Painting/Sculpture Essay- Ronan Carey Donatello, originally known as Donato, was given the name Donatello by his relatives and thus, wrote it that way on many of his works, was born in Florence in the year 1386. A gifted artist, he was not only an excellent sculptor and a marvellous statuary, but also prevalent in stucco, an able master of perspective, and a greatly admired architect who worked in virtually every medium possible during his long career, marble, bronze, low relief, pietra serena (dark stone), and even wood .
And according to Vasari in his “Lives of the Artists”: “his works showed so much grace, design, and excellence, that they were held to approach more nearly to the marvellous works of the ancient Greeks and Romans than those of any other craftsman whatsoever. ” The piece that shall be discussed in this essay is the work considered by many to be Donatello’s most important work in pietra serena, the “Annunciation (c. 1435)” for the Cavalcanti tabernacle, in the Santa Croce Chapel, Florence.
The entire piece is 218cmx268cm, and is an architectural sculpture that takes the place of an altar in a family chapel, located in the right aisle of the Chapel following the renovation of the Original church and destruction of the original Chapel by Vasari. The Annunciation itself is a biblical scene that refers to moment in which the angel Gabriel delivers the news to Mary that she is to bear the child of Christ. In the Bible, the Annunciation is narrated in the book of Luke, Luke 1:26-38: Luke 1:26 and in the sixth month the angel Gabriel was sent from God unto a city of Galilee, named Nazareth, to a virgin espoused to a man whose name was Joseph, of the house of David; and the virgin’s name was Mary. And the angel came in unto her, and said, Hail, thou that art highly favoured, the Lord is with thee: blessed ‘art’ thou among women. And when she saw him, she was troubled at his saying, and cast in her mind what manner of salutation this should be. And the angel said unto her, Fear not, Mary: for thou hast found favour with God. And, behold, thou shalt conceive in thy womb, and ring forth a son, and shalt call his name Jesus. He shall be great, and shall be called the Son of the Highest: and the Lord God shall give unto him the throne of his father David. It was the skill of Donatello to translate this scene into a sculpture so vibrant and powerful that generation after generation would look upon it and understand the power and significance of the depiction. According to Joachim Poeschke, author of “Donatello and his World”, like Leonardo da Vinci, Donatello felt that “the Distance between the viewer and the action had to be overcome in the emotional sense as well as the visual”.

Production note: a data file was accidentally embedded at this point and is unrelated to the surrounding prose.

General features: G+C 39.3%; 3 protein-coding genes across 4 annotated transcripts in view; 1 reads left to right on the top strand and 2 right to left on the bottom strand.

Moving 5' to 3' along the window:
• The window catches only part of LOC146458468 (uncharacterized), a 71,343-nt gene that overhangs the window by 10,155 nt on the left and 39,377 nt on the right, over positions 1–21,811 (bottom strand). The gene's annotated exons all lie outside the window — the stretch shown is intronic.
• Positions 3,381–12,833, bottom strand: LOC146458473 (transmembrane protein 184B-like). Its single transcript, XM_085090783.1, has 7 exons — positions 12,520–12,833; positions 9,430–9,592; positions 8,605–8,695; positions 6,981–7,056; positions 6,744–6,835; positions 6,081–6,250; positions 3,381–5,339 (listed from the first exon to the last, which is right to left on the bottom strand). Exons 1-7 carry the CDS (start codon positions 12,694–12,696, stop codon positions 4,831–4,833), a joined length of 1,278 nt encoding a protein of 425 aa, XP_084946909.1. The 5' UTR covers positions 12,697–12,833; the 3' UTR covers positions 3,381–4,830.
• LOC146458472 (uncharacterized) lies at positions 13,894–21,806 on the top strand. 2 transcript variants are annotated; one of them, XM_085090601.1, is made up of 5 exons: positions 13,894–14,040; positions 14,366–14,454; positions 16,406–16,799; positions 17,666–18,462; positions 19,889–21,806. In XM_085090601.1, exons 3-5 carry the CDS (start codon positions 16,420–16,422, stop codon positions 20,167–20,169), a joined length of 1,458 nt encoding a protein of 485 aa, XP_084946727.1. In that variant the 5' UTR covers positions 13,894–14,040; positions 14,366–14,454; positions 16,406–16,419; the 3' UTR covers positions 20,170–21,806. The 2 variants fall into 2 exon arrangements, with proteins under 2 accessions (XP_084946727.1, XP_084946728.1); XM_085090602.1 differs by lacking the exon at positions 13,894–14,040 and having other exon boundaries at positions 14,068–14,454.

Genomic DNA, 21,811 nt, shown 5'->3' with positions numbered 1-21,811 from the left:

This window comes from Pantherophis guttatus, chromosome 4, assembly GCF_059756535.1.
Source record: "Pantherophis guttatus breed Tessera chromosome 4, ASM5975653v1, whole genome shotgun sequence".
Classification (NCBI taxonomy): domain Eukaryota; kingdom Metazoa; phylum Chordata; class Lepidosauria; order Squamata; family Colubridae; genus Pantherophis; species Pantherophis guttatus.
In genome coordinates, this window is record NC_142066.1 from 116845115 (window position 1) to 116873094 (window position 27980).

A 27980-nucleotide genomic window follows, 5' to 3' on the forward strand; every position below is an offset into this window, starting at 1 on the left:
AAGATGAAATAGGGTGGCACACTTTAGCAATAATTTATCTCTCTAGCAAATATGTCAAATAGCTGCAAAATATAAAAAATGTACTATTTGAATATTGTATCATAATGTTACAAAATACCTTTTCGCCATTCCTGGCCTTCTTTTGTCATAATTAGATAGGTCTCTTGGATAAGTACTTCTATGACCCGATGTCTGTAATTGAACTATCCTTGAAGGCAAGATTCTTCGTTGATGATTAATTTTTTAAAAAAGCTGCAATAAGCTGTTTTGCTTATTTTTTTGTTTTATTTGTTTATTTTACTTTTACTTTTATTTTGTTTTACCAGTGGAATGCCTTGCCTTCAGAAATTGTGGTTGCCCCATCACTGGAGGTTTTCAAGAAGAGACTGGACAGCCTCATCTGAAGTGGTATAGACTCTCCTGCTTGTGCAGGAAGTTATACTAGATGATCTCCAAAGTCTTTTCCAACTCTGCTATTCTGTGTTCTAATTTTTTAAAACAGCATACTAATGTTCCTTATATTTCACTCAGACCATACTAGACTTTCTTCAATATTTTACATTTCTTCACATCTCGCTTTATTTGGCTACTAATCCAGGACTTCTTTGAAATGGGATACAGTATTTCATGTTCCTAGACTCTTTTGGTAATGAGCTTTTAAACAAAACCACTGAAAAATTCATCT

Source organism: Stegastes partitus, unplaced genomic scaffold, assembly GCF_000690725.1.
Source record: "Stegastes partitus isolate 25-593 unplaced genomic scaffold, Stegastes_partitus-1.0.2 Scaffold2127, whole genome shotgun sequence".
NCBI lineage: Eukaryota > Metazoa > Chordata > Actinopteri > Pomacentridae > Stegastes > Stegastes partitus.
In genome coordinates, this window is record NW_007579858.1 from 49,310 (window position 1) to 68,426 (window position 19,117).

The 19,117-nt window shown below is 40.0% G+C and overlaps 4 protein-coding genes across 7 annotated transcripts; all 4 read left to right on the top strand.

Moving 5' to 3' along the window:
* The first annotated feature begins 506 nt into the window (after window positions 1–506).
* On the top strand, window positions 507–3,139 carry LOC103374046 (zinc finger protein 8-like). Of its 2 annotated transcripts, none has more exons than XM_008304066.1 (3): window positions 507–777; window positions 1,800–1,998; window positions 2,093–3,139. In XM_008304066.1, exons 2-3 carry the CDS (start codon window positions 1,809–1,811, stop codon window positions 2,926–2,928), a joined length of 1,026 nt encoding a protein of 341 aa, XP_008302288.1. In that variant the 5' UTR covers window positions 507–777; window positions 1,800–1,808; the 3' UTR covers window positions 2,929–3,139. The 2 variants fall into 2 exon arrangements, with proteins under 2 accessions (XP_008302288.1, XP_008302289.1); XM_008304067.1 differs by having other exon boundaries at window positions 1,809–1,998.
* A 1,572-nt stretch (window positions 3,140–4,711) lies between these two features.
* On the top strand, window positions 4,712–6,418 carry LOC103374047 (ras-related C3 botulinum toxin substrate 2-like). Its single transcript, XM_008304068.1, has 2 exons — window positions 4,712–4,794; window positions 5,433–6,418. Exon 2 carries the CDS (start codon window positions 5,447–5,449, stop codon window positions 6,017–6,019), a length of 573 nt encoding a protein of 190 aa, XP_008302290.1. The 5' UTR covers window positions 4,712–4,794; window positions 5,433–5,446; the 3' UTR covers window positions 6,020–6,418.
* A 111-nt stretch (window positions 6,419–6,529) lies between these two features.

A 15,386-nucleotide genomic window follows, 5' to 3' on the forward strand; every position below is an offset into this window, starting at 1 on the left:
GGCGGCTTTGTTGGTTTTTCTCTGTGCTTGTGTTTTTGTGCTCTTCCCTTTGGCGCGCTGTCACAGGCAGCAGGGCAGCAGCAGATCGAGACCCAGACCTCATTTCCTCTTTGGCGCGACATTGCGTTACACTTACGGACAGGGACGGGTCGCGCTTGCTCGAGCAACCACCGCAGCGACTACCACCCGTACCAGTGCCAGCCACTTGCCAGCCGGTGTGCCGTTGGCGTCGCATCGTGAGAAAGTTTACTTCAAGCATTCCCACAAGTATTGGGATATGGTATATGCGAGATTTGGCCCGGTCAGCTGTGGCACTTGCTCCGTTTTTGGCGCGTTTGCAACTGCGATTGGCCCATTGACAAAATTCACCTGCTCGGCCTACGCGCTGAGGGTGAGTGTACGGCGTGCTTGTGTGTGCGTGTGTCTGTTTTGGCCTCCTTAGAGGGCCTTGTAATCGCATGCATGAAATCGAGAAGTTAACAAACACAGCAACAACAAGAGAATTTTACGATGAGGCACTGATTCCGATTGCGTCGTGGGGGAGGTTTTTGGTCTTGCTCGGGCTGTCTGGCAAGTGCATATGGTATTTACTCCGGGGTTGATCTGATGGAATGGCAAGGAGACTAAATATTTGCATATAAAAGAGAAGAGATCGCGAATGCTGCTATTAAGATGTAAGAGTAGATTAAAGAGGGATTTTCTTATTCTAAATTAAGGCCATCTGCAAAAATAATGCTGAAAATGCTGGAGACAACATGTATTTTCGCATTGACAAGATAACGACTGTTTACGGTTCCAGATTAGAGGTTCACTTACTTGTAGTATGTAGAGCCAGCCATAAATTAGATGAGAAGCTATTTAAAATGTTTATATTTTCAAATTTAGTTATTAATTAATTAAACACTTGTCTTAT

It is this mentality that causes the work of Donatello to sweep a viewer up and allow them to feel in the midst of the action, He did not have to “rely on realistic effects to create such brilliance but rather focus on his own imagination and creative control over his piece”. However, in this piece, Donatello does actually create a harmoniously realistic rendering of such a miraculous and often over-exaggerated scene. So how exactly does Donatello tell the story?
Well the strength of the piece lies in its choice of subjects, their depiction, and the complex emotional brevity he applies to their story. The sculpture itself is carved from a single stone of pietra serena, a typically dark stone that is often avoided by sculptors for its monotony in tone and contrast but in the hands of Donatello he used exquisite gold gilding to create a rich and sensuous appeal to the carving. The gold would have glimmered high above the parishioners in the candlelight of the otherwise dark Franciscan church, notable for its one large external rose window.
It is important to note the fact that the parishioners would have been looking up at the elevated sculpture as it plays a paramount role in our understanding of its depiction. Donatello used foreshortening in his rendering of Mary to the extent that on ground level, her right leg appears slightly shorter than it would be if it was anatomically correct. An article in “The Florentine” magazine by Jane Fortune discusses how this foreshortening allows the figures to stand out in what appears to be a much higher relief than one would expect. However, as Bonnie A. Bennett and David G.